harming himself because the strikers were striking for more sanitary
conditions.
Industrial Capitalism is an efficient, impersonal "slaughtering
machine," that sacrificed its workers. Businesses took no responsibility
for their workers. They used up the strong and young and discarded the
weak and old. If workers got too old or were unable to work hard or fast
enough, the companies fired them and replaced them with the young,
fast, and strong workers, until they were to old and weak to work. This
cycle continued with the young workers becoming old, and being
replaced with young workers.
I found it extremely hard to pick a couple of characters that I liked
because I would like them in the beginning, but then later on in the novel,
they would do something that made them not be one of my favorite
characters. I could only find one character that I really liked, and the
one character that I particularly liked was Elzbieta Lukoszaite, Ona's
beloved stepmother. I like Elzbieta because she was a link between the
Old World and the New World throughout the novel. She insisted on a
traditional wedding for Ona and a proper funeral for her son
Kristoforas, when he died. She begged for money for a funeral march
when Ona died and persuaded Jurgis to stay in America for his son's
sake. She was predictable and poised. Although you find out all of these
things about her, you don't really get to know her in the story. At the
end, though sick and being supported largely by Marija's prostitution,
she attended Socialist meetings with Jurgis; yet they meant nothing to
her; she planned her meals during the speeches. Elzbieta always did
things for others, even if they didn't interest her. She also wanted to
properly honor her family members that had died and she didn't let
others forget about the Old World.
One character that I didn't like was Freddie Jones, son of the
wealthy meat packer, Old Man Jones. Freddie was out of town when he
found Jurgis begging. He tells Jurgis that they are in the same position.
"No money either," Freddie tells Jurgis. His father had left him with less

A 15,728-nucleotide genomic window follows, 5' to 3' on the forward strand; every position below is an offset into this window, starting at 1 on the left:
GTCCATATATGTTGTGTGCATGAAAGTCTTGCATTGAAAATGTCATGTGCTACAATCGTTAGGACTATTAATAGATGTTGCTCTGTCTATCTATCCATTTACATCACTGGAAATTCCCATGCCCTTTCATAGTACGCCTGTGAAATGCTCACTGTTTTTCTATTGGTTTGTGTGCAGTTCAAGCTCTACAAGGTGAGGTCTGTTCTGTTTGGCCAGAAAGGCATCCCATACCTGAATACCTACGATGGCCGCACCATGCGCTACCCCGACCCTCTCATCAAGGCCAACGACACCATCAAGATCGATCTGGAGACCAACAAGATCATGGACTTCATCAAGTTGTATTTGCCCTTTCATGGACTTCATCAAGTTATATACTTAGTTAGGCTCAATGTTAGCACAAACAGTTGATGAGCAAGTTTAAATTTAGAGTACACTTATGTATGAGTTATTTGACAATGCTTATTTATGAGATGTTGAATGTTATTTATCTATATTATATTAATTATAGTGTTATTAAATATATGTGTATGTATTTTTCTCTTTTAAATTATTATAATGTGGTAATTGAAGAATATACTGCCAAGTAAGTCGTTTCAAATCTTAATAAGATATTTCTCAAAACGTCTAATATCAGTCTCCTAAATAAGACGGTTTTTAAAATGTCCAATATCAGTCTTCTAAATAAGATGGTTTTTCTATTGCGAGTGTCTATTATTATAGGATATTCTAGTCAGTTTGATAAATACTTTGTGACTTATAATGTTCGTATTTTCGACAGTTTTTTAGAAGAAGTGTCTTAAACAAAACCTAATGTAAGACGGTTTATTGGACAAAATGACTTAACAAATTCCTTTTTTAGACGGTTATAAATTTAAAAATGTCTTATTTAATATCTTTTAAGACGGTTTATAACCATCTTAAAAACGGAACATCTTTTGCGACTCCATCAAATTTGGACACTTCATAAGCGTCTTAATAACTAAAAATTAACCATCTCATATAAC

than two thousand dollars in his pocket, which is more than an unskilled
worker in Packingtown can make in five years. I do think that Upton
Sinclair used Freddie Jones to show the insensitivity of the rich to the
difficulty of the poor, because Freddie can't make the ingenious leap
required to understand Jurgis's poverty.
A moving moment in this novel to me was all of the tragedies that
happens to Jurgis. First off, shortly after Jurgis and Ona marry, Dede
Antanas, Jurgis's father, dies. Jurgis has the pressures of work, poverty,
and illness to worry about, plus to have a funeral for his father that
won't bankrupt the family. But don't forget how Jurgis is constantly
getting injured on the job, causing the family income to decrease every
time. Then when Ona gets pregnant again, and Jurgis finds out that the
baby isn't his, he is devastated, and then nearly kills Ona's boss and is put
in jail. When things are finally looking better for Jurgis when he is
released from jail, he finds Ona in labor, and then Ona and the baby die
due to complications. Jurgis wanted to leave Chicago, but stayed because
his son, Antanas, was there. He stayed and got a job with a maker of
farm equipment, and then is laid off but finds a job in at a steel plant.
Things are taking a slight turn for the better when Antanas accidentally
drowns in flood waters. Jurgis's whole life is full of tragedies with the
deaths of the people he loved and carried about, that is why I found his
tragedies to be the most meaningful to me.
I can honestly say that I would not have chosen to read The
Jungle. But once I started reading the novel, I really got into it. At some
points I couldn't put the book down, while at other points I could hardly
stand to read anymore. I thought that the book was good because it
showed how life was for immigrants that came to America in search of a
better life, but unfortunately, were misled and found America to be much
like the countries they came from. I also thought the book was good
because it showed how the people in America treated the immigrants,
the book didn't try to make anything less than what it really was, it
made it what it really was. For example, when Upton Sinclair was
stating the horrible conditions existing in meat factories, he didn't try to
make it better than it was, he used words to describe the actual
conditions. I would recommend this book to other people, because of it's
truthfulness in it's descriptions.